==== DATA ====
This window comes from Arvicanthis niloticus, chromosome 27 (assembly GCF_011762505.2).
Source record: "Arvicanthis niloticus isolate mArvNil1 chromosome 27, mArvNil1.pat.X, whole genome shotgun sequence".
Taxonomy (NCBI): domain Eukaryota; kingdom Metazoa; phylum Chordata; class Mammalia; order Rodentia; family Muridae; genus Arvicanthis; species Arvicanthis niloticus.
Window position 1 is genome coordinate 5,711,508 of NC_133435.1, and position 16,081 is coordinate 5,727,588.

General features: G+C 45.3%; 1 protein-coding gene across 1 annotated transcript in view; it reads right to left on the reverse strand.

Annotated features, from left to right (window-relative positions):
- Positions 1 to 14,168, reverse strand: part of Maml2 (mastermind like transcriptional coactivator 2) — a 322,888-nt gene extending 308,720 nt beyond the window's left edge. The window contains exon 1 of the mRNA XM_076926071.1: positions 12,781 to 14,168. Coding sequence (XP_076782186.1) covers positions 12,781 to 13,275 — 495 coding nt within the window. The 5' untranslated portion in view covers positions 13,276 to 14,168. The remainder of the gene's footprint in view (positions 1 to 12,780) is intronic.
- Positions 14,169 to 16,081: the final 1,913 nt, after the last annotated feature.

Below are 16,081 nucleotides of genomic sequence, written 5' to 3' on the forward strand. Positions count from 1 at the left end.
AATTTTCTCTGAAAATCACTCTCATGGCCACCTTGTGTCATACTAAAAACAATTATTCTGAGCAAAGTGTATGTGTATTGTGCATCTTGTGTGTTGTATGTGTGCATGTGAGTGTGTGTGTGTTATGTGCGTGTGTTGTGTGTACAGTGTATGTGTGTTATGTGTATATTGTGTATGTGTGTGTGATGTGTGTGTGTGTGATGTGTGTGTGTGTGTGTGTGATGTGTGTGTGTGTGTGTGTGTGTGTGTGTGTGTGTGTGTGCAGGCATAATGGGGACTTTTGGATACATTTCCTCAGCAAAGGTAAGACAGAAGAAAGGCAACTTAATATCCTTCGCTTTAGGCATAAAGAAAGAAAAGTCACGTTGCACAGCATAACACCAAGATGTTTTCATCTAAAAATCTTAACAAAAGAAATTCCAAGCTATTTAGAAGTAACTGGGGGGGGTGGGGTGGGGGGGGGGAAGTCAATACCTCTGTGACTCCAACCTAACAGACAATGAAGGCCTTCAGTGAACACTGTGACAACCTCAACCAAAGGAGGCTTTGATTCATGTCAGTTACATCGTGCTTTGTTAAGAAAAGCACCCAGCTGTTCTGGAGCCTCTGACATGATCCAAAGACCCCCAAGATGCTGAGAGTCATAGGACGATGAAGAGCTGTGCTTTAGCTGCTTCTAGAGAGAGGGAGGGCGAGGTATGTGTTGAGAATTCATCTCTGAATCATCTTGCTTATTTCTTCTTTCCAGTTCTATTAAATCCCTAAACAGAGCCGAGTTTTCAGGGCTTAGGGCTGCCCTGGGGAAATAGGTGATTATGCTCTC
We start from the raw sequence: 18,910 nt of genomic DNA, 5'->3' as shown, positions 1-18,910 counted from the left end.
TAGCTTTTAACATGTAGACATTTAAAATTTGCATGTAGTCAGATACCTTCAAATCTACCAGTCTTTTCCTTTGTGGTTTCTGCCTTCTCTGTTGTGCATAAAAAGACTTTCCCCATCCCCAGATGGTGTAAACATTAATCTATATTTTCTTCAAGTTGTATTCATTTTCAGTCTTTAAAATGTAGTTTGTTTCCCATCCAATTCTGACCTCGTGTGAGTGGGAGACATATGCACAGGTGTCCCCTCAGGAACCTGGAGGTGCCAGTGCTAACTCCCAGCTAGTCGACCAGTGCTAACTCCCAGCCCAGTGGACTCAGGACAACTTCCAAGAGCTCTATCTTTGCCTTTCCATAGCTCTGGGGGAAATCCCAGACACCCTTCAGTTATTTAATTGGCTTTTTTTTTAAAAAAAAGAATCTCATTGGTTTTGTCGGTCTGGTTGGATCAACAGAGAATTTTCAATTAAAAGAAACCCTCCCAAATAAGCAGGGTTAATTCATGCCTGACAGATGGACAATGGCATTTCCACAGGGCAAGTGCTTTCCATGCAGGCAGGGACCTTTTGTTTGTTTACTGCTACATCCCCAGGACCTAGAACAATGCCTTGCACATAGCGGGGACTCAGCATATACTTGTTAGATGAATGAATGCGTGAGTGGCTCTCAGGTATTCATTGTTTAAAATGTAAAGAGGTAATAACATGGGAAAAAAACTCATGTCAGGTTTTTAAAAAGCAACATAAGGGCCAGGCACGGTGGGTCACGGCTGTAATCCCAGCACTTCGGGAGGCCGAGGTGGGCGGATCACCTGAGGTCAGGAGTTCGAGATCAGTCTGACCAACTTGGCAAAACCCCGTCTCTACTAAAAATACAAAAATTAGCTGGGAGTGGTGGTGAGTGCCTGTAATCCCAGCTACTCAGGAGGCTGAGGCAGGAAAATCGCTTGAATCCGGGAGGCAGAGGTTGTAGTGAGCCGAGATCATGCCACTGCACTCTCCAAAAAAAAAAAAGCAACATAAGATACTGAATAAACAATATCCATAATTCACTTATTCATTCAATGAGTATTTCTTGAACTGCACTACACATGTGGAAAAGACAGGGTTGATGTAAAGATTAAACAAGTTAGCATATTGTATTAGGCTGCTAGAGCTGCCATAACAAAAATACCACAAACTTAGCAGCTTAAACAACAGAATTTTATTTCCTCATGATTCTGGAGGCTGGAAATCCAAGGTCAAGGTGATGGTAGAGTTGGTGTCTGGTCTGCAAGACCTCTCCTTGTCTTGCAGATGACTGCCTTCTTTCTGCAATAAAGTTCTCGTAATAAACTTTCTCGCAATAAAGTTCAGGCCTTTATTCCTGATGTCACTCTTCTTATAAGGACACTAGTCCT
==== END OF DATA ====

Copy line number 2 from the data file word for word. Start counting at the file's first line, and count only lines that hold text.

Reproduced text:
Source record: "Arvicanthis niloticus isolate mArvNil1 chromosome 27, mArvNil1.pat.X, whole genome shotgun sequence".